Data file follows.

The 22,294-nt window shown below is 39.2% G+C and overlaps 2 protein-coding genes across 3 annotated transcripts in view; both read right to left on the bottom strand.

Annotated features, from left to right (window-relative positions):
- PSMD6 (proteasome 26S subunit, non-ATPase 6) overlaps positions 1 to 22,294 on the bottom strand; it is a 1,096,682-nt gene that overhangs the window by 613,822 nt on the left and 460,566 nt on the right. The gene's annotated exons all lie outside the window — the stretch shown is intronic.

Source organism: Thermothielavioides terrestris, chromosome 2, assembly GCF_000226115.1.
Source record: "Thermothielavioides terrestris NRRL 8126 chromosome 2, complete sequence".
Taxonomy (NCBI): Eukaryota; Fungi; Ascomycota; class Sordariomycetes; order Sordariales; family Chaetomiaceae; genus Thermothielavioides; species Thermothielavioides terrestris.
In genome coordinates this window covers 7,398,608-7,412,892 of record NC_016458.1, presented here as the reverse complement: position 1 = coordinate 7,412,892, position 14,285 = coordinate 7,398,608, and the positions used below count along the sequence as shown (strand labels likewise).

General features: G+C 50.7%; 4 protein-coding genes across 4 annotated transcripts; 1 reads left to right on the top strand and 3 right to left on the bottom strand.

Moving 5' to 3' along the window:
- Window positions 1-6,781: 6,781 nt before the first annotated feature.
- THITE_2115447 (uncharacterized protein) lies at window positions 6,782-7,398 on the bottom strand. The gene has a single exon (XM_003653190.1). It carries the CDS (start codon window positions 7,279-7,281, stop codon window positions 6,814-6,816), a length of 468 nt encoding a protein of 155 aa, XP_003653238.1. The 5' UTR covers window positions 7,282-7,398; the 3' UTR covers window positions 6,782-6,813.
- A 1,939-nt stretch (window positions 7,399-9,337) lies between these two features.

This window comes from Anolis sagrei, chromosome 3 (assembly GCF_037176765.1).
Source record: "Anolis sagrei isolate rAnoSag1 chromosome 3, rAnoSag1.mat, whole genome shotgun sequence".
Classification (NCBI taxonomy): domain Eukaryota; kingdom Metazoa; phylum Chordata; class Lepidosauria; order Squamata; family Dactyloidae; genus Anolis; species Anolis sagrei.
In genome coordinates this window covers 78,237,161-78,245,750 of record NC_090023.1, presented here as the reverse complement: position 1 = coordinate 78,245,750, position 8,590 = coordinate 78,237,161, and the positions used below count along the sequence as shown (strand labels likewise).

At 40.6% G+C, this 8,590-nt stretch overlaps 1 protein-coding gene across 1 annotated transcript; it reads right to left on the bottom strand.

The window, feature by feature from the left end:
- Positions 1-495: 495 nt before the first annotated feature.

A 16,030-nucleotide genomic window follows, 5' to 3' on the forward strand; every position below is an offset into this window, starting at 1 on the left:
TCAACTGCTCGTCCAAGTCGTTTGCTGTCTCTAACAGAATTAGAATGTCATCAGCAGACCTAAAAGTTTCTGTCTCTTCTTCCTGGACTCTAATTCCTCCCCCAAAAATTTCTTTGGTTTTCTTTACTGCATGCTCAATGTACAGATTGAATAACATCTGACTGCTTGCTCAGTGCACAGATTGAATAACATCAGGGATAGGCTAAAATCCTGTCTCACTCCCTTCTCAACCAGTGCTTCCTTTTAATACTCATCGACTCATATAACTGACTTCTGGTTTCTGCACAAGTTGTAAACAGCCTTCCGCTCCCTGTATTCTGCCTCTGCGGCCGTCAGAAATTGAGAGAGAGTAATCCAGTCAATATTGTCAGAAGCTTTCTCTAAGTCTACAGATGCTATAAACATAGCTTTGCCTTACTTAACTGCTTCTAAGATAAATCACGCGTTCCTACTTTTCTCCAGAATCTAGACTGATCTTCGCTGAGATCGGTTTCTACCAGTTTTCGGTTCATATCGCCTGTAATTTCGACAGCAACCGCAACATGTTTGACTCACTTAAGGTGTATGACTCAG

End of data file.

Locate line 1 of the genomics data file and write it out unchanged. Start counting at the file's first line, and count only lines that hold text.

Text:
The 22,294-nt window shown below is 39.2% G+C and overlaps 2 protein-coding genes across 3 annotated transcripts in view; both read right to left on the bottom strand.